While it is assumed that neuraxial analgesia and pain management may beneficially influence perioperative hemodynamics, few studies provided data quantifying such effects and none have assessed the potential contribution of the addition of a nerve block.
This clinical trial compared the visual analog scale (VAS) scores and measurement of arterial tone using augmentation index of patients who received combined spinal–epidural (CSE) only to patients who received both CSE and lumbar plexus block.
After obtaining written consent, 92 patients undergoing total hip arthroplasty were randomized to receive either CSE or CSE with lumbar plexus block (LPB). Perioperative pain and arterial tone were measured using VAS scores and augmentation index (AI) respectively, at baseline and at various times postoperatively.
After the exclusion of 2 patients, 44 patients received CSE alone and 46 patients received CSE and LPB. Patient demographics and perioperative characteristics were similar in both groups. AI continuously decreased after placement of a CSE with or without LBP, beyond full resolution of neuraxial and peripheral blockade. Although the LPB group demonstrated a statistically significant reduction of VAS pain scores in the postanesthesia care unit (PACU; P < 0.05), overall, the addition of a LPB did not significantly reduce the AI when compared to the control group.
The addition of a LPB provided better pain control in the PACU but did not reduce the AI, compared to the control group. We conclude that the addition of a LPB may have limited ability to affect arterial tone in the presence of a continuous infusion of epidural analgesics. In summary, the addition of a LPB in patients undergoing total hip arthroplasty is clinically effective and provided better pain control, especially in the immediate postoperative period. The continuous decrease on the AI in both groups beyond the full resolution of the neuroaxial and LPB will require further studies.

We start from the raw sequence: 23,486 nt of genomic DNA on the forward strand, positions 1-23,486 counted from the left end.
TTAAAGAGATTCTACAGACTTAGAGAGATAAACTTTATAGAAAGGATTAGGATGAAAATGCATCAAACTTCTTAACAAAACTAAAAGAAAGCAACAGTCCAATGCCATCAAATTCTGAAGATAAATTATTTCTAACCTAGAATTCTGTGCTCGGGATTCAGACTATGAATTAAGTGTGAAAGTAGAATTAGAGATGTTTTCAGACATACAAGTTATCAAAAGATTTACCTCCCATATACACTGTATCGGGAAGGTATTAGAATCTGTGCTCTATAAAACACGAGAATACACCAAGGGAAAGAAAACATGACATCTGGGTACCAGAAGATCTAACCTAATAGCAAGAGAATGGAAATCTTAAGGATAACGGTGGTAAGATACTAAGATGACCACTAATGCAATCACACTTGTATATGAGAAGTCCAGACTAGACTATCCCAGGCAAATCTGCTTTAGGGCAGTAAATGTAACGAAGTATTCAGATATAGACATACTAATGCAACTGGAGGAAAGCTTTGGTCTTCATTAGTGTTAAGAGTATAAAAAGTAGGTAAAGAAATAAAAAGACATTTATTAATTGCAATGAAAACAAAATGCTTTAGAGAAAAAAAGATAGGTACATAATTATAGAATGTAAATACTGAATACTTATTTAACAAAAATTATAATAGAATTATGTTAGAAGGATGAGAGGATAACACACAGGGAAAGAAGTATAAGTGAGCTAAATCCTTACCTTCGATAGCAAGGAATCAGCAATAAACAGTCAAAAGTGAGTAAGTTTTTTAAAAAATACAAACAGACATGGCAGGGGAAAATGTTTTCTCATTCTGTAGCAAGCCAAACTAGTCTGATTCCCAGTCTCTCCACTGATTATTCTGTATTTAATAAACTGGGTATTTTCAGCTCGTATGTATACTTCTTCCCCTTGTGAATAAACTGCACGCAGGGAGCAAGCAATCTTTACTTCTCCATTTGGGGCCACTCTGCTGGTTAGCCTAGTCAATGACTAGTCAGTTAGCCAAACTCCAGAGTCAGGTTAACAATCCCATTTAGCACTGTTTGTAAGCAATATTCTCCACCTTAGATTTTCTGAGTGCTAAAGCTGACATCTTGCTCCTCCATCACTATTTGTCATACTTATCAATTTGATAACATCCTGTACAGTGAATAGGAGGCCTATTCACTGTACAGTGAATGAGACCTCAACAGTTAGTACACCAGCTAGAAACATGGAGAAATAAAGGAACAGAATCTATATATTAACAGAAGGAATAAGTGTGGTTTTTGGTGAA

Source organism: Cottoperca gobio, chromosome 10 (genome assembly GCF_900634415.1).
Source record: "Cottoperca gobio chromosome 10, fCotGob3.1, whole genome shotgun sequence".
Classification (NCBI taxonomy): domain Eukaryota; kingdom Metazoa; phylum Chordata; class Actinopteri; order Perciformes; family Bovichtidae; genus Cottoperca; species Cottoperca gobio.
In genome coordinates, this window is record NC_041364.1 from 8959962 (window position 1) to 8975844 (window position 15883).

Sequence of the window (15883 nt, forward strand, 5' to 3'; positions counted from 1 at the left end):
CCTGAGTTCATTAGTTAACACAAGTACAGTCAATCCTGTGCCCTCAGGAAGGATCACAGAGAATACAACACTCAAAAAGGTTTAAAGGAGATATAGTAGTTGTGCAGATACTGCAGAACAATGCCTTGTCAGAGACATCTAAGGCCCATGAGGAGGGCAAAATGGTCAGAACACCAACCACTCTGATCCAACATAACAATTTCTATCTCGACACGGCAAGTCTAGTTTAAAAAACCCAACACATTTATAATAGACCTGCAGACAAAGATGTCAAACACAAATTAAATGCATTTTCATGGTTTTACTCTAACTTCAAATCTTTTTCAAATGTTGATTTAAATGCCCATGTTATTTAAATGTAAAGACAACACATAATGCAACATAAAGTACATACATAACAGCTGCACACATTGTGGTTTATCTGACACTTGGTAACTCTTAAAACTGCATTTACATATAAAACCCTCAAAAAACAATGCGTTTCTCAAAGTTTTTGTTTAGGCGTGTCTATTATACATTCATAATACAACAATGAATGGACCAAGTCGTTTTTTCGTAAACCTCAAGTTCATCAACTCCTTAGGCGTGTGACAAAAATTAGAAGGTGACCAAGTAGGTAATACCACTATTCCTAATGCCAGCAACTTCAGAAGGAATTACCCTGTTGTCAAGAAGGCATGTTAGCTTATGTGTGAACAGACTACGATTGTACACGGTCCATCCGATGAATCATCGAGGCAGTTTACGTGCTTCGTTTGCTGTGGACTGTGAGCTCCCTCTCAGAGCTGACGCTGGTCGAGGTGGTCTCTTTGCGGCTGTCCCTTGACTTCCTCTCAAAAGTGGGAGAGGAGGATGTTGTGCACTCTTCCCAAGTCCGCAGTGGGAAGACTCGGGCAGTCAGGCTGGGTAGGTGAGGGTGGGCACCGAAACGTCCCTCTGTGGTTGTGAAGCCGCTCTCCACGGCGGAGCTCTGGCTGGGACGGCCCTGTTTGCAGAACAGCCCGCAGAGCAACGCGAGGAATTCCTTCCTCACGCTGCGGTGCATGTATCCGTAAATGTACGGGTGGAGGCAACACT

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We thank Ms. Tara Thompson, RN, BN, for her help with late-night follow-up examinations.
Compliance with Ethical Standards
Conflict of Interest
Enrique A. Goytizolo, MD, Ottokar Stundner, MD, Sandra Hurtado Rúa, PhD, Dorothy Marcello, BA, Valeria Buschiazzo, Ansara M Vaz, MD and Stavros G Memtsoudis, MD, PhD have declared that they have no conflict of interest.
All procedures followed were in accordance with the ethical standards of the responsible committee on human experimentation (institutional and national) and with the Helsinki Declaration of 1975, as revised in 2008 (5).
Informed consent was obtained from all patients for being included in the study.
This study was supported with funds from the Research and Education Fund of the Department of Anesthesiology at the Hospital for Special Surgery. Dr. Sandra Hurtado Rúa was partially supported by the following grant: Clinical Translational Science Center (CTSC) (UL1- RR024996).
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Level of Evidence: Therapeutic study, level II.
Work performed at Hospital for Special Surgery.
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Goytizolo, E.A., Stundner, O., Rúa, S.H. et al. The Effect of Regional Analgesia on Vascular Tone in Hip Arthroplasty Patients. HSS Jrnl 12, 125–131 (2016). https://doi.org/10.1007/s11420-015-9477-1
- hip arthroplasty
- arterial stiffness
- vascular resistance
- lumbar plexus block